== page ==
As for what an association can do to prevent ice damming from occurring, or remediate it once it has occurred, there are various products and techniques advertised in the marketplace (simply search online for “ice damming solutions”). Some are likely more effective than others. Whether it is “reasonable” for an association to purchase and implement these products and techniques (that is, required by the association’s duty to maintain the common elements) involves a cost/benefit analysis by each association based on their financial situation, the construction of their buildings, and the frequency and severity of the problem. If a complaint is received from a unit owner that water is infiltrating his/her unit due to ice damming, it would not be reasonable for an association to simply refuse to respond by blaming it on a weather event they could not control. There are likely cost-efficient techniques an association could employ that would at least stop further leaking. Researching such techniques, including seeking expert opinions on how to prevent such problems, is something an association should do…at a minimum…to satisfy their duty to the members of the association.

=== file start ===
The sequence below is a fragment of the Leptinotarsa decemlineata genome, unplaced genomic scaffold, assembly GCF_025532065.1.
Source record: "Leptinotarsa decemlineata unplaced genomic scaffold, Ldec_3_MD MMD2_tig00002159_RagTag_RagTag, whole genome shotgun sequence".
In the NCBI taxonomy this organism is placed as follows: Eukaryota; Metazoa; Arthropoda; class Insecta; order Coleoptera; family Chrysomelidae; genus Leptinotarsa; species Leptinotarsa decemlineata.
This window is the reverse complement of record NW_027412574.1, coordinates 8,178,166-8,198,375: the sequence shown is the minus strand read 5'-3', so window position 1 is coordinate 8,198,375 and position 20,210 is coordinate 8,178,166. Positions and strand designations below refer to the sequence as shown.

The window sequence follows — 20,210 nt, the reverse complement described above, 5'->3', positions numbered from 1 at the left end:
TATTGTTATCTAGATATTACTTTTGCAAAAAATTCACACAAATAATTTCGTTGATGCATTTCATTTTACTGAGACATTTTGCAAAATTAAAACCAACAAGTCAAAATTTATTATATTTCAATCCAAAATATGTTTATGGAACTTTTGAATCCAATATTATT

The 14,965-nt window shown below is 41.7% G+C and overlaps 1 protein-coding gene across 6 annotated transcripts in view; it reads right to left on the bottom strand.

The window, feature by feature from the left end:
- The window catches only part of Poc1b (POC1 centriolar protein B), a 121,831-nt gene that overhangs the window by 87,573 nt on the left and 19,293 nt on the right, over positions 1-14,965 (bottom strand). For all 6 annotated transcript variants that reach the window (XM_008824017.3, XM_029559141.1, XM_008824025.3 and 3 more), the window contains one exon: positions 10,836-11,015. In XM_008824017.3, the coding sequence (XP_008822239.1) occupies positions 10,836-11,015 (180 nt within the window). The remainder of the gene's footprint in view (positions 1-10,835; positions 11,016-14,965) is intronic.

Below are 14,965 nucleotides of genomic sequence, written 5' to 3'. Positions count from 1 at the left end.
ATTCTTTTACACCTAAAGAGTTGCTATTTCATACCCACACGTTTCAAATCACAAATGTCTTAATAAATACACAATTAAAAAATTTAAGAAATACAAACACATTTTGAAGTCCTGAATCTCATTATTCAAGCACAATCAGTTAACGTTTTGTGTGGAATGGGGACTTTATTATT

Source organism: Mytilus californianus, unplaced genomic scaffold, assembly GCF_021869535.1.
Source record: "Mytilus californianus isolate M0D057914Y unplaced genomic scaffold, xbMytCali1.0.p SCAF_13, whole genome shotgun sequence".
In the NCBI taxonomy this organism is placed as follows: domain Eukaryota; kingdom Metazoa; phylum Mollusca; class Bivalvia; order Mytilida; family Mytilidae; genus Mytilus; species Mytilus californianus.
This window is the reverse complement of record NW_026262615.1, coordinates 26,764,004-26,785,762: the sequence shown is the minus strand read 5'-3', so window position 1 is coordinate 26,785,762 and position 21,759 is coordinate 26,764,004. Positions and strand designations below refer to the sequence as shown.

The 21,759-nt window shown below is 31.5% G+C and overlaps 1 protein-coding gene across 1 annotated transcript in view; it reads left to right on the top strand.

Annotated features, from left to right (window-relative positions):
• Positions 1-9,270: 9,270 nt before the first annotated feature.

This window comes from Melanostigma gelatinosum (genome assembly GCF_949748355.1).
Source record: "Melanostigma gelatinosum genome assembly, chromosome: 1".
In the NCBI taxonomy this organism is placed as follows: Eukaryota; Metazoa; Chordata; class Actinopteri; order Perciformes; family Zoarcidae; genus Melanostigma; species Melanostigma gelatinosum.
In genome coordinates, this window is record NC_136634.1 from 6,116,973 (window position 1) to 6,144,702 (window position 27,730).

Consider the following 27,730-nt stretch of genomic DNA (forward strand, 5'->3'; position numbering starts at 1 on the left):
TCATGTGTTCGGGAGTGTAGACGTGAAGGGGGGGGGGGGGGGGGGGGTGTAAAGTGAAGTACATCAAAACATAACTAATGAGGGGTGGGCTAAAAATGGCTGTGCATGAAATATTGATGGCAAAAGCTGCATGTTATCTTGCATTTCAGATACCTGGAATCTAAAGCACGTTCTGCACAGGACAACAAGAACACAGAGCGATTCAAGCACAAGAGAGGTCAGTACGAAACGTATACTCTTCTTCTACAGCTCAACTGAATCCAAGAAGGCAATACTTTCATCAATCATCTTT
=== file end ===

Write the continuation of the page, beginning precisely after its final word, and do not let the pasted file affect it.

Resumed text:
[*In accordance with NJ court opinions on the issue, an HOA or condo association is responsible for damage to the inside of a unit only if the association was negligent in addressing the source/cause of the damage. For instance, if a unit owner reported to her association that water leaking into her unit through a hole in the roof of the building (or, as here, from ice damming), but the association failed to timely address the leak and infiltrating water continued to damage her unit, or worse yet failed to address the leak at all, in that situation the association could be found negligent and thus responsible for the water damage to her unit. Otherwise, a unit owner is responsible for any damage to the inside of his/her unit under the association’s insurance deductible. This is why it is important for an association to require that all unit owners carry HO6 insurance on their units.]
If you have specific questions about this issue or other HOA-related issues, don’t hesitate to contact our office to speak to one of our attorneys.